UPDATE 3-Attackers kill 33 at police HQ in disputed Iraqi city

Reuters Middle East

* Truck suicide bomber and gunmen on rampage in Kirkuk

* Third major attack near city in a month

* Area is at heart of oil and land dispute

(Adds comments from police, colour, details)

KIRKUK, Iraq, Feb 3 (Reuters) - At least 33 people were

killed in the Iraqi city of Kirkuk on Sunday when a suicide

bomber detonated a truck packed with explosives outside a police

headquarters and gunmen disguised as officers tried to storm the

compound.

The blast was the third major attack in weeks in or near the

multiethnic city of Arabs, Kurds and Turkmen, at the heart of a

dispute between Iraq's central government and the autonomous

Kurdistan region.

Police said the bomber triggered the huge blast near a side

entrance to the police building, demolishing part of a

government office nearby.

"A suicide bomber driving a vehicle packed with explosives

hit the entrance of the headquarters and after the blast gunmen

in explosive vests attacked with AK47s and grenades, but the

guards killed them," a police official said.

Guards and emergency workers dragged bloodied survivors onto

stretchers amid the wreckage of the blast, which left a large

crater in the street.

Police said 33 were killed, including 12 employees at the

government office. But a health official said only 16 bodies

were at a hospital morgue and more than 90 were wounded.

The attack comes as insurgents linked to al Qaeda try to

inflame sectarian conflict in Iraq, where a power-sharing

government split among Shi'ite majority, Sunni and ethnic Kurds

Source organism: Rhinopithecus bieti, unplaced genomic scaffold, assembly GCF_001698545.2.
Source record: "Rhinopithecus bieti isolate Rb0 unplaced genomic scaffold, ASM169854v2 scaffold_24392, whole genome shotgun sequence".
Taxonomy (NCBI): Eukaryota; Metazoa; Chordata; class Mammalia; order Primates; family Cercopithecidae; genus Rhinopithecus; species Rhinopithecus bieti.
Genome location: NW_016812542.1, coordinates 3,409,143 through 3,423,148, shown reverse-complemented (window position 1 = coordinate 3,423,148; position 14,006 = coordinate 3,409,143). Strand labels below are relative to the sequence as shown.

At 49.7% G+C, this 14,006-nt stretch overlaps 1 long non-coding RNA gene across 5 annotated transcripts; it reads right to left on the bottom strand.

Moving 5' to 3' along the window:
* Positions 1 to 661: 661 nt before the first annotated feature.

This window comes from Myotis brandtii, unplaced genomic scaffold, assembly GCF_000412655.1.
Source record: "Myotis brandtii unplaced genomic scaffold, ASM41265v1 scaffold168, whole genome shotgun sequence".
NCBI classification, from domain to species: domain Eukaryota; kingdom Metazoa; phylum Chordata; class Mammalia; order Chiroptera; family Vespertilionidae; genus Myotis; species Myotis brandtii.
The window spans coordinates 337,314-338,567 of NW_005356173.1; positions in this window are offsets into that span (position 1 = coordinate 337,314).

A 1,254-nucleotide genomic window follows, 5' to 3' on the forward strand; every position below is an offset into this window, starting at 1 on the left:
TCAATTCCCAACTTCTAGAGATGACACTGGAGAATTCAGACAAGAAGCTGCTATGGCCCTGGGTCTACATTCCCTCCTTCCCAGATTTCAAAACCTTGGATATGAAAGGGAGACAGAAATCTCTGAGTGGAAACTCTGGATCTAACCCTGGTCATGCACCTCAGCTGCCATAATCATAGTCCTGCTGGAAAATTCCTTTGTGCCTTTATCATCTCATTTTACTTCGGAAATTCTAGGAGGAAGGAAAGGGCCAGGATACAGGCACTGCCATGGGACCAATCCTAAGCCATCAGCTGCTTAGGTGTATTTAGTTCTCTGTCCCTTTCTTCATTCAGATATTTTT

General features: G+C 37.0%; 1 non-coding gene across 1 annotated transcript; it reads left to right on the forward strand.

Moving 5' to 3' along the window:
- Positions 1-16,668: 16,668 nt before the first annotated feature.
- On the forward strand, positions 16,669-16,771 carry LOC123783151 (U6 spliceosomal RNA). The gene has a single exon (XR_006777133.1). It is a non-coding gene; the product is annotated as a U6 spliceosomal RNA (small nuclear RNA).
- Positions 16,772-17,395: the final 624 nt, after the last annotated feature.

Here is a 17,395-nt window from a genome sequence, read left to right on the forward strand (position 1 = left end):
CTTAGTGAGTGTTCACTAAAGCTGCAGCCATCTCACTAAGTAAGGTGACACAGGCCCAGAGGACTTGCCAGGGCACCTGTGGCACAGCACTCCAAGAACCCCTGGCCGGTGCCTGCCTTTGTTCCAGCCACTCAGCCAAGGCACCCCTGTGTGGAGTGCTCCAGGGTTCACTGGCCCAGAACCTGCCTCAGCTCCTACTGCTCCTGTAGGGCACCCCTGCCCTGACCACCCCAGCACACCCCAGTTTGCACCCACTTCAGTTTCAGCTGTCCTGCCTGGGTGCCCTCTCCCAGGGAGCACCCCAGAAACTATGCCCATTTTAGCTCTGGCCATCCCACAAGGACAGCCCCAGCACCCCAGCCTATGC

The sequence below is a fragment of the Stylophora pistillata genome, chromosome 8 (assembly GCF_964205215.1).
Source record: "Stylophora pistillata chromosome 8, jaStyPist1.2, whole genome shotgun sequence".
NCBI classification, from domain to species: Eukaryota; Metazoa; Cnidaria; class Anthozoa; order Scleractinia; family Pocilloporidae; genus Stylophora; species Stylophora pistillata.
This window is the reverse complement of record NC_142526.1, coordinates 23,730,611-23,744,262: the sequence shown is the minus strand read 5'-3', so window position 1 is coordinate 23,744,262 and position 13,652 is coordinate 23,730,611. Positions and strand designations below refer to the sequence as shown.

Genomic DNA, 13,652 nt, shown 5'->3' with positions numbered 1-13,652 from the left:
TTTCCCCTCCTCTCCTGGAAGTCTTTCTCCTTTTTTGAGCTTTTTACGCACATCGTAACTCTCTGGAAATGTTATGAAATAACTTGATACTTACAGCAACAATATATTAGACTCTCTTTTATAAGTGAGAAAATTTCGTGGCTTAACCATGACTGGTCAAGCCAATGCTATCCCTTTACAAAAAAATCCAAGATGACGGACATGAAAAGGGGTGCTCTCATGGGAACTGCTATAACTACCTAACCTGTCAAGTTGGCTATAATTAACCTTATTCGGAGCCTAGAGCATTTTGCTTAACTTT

has been in crisis since the last U.S. troops left a year ago.

"TWO-FRONT" CRISIS

Shi'ite Prime Minister Nuri al-Maliki is facing mass

protests from Sunni Muslims in western provinces calling for him

to step down, complaining of marginalisation since the fall of

Saddam Hussein.

In the north, the premier is also caught in a tense standoff

with the country's autonomous Kurdish enclave over control of

oil wealth and land along the so-called "disputed territories"

where both regions claim control.

Kirkuk, 170 km (100 miles) north of the capital, is at the

heart of the dispute. Last year Baghdad and the Kurdistan

regional government sent rival forces to towns close to the

disputed territories.

Several armed groups are active in Kirkuk, and Sunni

Islamist insurgents linked to al Qaeda often attack security

forces in an attempt to undermine Maliki's government and stoke

sectarian tensions.

Al Qaeda's local wing, Islamic State of Iraq, though

weakened after years of war with American troops, has benefited

from the inflow of Sunni Islamists and arms into Syria where

Sunni rebels are fighting President Bashar al-Assad.

Suicide bomb attacks are the hallmark of the Iraqi al Qaeda

wing, and the group claimed responsibility for a suicide bombing

that killed a Sunni lawmaker last month in Falluja.

But Kirkuk has also been home to the Naqshbandi army or

JRTN, one of several insurgent groups made up of former soldiers

and members of Saddam's outlawed Baath party.

Iraqi Arabs, Kurdistan's government and Kirkuk's minority

Turkmen all lay claim to the city, known to some as the

"Jerusalem of the Kurds" - a reference to its historically

disputed status.

Last month a suicide bomber disguised as a mourner killed at

least 26 at a funeral at a Shi'ite mosque in the nearby city of

Tuz Khurmato, and days earlier a suicide bomber driving a truck

killed 25 in an attack on a political party office in Kirkuk.

The level of violence in Iraq is lower than at the height of

sectarian slaughter in 2006-2007, when tens of thousands died.

But more than 4,400 people were killed last year in attacks and

bombings, the first increase in deaths in three years.

(Additional reporting by Omar Mohammed in Kirkuk and Ahmed

Rasheed in Baghdad; Writing by Patrick Markey; Editing by Andrew

Roche)

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